Gary Plummer played 12 NFL seasons, including four years with the San Francisco 49ers. The former linebacker was also a member of the 49ers Super Bowl XXIX championship team, and has been the team's radio color analyst since 1998. 49ers.com will catch up with Plummer every week this season to find out what he believes will be the keys to the 49ers upcoming game. Enjoy his fifth "Points of the Game" column of the 2010 season which breaks down the keys to the 49ers regular season opener against the Seattle Seahawks.Key to 49ers Offense vs. Seahawks Defense**It's the first game of the season, so the guys are going to be excited. I think the most important thing in this game is for the offense to keep its composure. This is a young group of guys. You have two starting rookie offensive linemen in Anthony Davis and Mike Iupati, and you have a wide receiver in Michael Crabtree who hasn't completed an entire season yet. The rest of the guys are fairly young too. So everyone will need to just settle down and maintain composure.
I'm interested to see how this group will handle adversity. We saw in the preseason with calls not getting in quick enough, and I thought they handled it pretty well. But the regular season is different.
Also, it's time for these players to make plays. This is it. We talked about it in the preseason, and now it's the regular season – time to step up.
For a guy like Alex Smith, it's his time to shine. Some people might say, "Either you do it now, Alex Smith, or you don't." But if you're Alex Smith, you have say to yourself, "I now have the opportunity to run a pro offense like I've always wanted. I have everything I need. I have an offensive line. I have one of the best running backs in the game, the best tight end in the game and a couple of pretty good wide receivers. It's my time to be that guy." And I think he's ready for it.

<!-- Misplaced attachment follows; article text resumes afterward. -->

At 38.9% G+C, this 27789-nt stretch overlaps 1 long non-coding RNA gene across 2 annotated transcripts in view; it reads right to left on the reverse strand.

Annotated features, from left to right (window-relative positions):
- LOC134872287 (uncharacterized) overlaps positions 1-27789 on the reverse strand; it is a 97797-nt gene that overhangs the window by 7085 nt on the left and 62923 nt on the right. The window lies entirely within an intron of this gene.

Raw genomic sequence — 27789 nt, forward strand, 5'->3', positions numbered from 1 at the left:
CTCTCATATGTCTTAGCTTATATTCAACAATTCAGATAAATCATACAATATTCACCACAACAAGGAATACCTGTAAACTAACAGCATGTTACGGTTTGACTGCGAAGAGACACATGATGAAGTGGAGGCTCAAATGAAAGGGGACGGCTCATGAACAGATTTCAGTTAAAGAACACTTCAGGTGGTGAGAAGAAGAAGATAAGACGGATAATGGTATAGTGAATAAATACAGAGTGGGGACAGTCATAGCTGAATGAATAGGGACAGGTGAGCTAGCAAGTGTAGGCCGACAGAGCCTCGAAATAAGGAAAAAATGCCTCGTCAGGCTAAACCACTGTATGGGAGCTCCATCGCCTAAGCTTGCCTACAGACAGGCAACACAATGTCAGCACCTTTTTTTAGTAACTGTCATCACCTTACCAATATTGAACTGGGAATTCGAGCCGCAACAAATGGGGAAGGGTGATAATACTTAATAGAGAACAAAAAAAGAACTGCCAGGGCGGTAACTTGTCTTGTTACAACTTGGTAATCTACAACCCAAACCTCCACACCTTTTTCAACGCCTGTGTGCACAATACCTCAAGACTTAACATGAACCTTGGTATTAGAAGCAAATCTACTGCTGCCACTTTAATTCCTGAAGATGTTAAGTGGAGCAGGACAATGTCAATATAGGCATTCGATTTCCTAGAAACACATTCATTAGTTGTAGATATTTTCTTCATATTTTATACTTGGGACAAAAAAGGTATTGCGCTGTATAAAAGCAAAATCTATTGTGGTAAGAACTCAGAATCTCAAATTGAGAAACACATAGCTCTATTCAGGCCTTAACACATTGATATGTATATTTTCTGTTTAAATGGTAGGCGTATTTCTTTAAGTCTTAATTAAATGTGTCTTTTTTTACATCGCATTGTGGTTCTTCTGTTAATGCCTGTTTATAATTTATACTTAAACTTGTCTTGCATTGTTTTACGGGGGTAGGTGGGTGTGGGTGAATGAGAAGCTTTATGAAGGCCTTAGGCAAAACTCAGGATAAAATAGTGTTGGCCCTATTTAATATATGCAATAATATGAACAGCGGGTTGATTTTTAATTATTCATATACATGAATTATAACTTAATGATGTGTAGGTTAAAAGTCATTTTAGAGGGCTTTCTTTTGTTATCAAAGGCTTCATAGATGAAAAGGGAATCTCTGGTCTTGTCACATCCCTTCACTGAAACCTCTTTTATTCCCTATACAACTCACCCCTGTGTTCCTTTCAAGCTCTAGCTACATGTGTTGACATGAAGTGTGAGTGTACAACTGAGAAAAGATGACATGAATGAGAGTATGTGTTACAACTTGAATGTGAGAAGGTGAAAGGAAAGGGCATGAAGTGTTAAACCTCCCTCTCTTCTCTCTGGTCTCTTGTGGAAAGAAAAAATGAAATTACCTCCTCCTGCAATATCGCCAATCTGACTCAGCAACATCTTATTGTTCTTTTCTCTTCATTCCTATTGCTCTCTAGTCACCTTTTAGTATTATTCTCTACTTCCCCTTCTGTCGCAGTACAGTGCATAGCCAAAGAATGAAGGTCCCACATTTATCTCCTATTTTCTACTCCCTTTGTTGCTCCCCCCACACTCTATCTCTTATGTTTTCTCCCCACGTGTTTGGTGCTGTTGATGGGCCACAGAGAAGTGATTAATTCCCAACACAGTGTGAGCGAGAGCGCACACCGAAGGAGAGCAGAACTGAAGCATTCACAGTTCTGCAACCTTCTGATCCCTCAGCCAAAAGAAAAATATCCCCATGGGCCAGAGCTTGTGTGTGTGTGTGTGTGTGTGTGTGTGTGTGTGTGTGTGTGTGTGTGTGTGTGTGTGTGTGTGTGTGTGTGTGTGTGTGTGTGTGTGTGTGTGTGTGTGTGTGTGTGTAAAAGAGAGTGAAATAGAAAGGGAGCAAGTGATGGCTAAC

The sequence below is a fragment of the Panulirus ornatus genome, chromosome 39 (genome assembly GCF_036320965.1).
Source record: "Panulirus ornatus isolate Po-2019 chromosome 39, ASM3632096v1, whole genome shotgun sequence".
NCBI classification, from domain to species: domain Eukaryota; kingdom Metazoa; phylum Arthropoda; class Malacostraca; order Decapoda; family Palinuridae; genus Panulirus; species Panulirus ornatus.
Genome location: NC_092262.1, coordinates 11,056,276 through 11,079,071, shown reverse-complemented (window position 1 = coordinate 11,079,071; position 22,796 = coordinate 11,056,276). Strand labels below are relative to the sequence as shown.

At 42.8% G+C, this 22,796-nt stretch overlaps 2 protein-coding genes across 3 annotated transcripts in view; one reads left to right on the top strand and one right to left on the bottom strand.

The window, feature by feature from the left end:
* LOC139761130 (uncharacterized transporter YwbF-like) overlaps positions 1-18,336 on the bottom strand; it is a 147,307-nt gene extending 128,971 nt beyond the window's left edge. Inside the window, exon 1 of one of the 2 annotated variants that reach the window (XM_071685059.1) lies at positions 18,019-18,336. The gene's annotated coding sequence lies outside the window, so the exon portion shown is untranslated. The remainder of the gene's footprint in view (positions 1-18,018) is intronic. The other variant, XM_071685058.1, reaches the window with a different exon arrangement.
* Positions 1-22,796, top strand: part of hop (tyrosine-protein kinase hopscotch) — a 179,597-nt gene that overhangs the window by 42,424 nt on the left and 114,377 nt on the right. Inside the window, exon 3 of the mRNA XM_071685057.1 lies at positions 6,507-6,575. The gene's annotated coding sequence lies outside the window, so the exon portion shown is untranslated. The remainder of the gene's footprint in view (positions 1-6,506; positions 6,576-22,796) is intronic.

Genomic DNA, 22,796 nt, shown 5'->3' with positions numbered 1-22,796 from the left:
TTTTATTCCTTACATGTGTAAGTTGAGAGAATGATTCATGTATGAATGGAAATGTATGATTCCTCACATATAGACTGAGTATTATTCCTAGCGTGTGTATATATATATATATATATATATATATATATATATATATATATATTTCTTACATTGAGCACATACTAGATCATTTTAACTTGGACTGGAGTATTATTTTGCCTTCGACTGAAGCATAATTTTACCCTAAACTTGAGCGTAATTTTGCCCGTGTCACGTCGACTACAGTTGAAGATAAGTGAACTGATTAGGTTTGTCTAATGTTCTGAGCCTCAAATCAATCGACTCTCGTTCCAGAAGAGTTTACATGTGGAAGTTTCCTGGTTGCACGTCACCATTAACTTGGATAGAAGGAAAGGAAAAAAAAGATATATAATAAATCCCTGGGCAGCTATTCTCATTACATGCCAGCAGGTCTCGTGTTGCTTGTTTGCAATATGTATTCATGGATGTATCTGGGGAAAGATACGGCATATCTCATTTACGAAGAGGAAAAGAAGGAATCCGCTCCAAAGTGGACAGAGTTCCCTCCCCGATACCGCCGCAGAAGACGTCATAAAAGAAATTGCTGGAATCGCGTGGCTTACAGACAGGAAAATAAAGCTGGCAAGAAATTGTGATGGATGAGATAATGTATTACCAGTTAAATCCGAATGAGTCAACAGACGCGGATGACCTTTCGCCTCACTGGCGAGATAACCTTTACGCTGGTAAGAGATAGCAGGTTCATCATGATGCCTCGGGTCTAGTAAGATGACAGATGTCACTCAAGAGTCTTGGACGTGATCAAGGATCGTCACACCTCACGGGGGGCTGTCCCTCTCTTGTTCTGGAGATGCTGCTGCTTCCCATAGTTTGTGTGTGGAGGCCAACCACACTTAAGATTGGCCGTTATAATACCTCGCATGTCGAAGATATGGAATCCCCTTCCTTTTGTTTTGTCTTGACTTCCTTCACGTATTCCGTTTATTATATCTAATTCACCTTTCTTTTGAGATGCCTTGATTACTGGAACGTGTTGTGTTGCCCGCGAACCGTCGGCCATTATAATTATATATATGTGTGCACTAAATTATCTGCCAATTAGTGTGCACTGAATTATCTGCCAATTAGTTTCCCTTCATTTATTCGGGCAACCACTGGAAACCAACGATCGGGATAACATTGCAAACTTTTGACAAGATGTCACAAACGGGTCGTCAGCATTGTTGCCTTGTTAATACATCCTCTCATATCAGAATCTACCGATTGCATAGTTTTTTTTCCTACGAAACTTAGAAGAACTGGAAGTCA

Key to 49ers Defense vs. Seahawks Offense
This 49ers defensive group is definitely going to be ready. There's a ton of veteran leadership on that defense – there is a leader in the secondary, a leader in the linebacking corps and a leader on the defensive line.
Plus, there is continuity. Across the board you haven't changed a thing. Same coaches, same starters and a lot of the same backups. That consistency makes a difference. It helps you hit the ground running. And these guys have been in the same defense for a while now, so they're jelling together. It's not just about having great players on defense, it's about playing together as a unit. And if the defense can continue to do that this season, if they can further develop that chemistry, this can be a great defense in 2010.
The main thing is not beating themselves. That's where the problems happen. But this unit is a veteran group so I'm not too worried about that. The big thing is that when a guy blitzes, everyone else needs to really play assignment-sound football. If one guy doesn't do his job in those situations it can cost you a touchdown, which can cost you a game.
This defense, led by defensive coordinator Greg Manusky, I believe it's ready to take that step forward towards being among the best defenses in the NFL. We'll find out in the game Sunday.
Key to 49ers Special TeamsThe guys that were on the fringe who made the team, a lot of those guys are going to be on special teams. They made the team because they proved to the coaches that they are reliable and they are going to give great effort, and great effort is probably the most important thing on special teams.
We saw a lot of that great effort in the preseason from guys like NaVorro Bowman, Phillip Adams, Diyral Briggs and Taylor Mays. Those guys should be key special teamers throughout the season. They will be backups at their respective positions, and they'll contribute now on special teams while they learn more.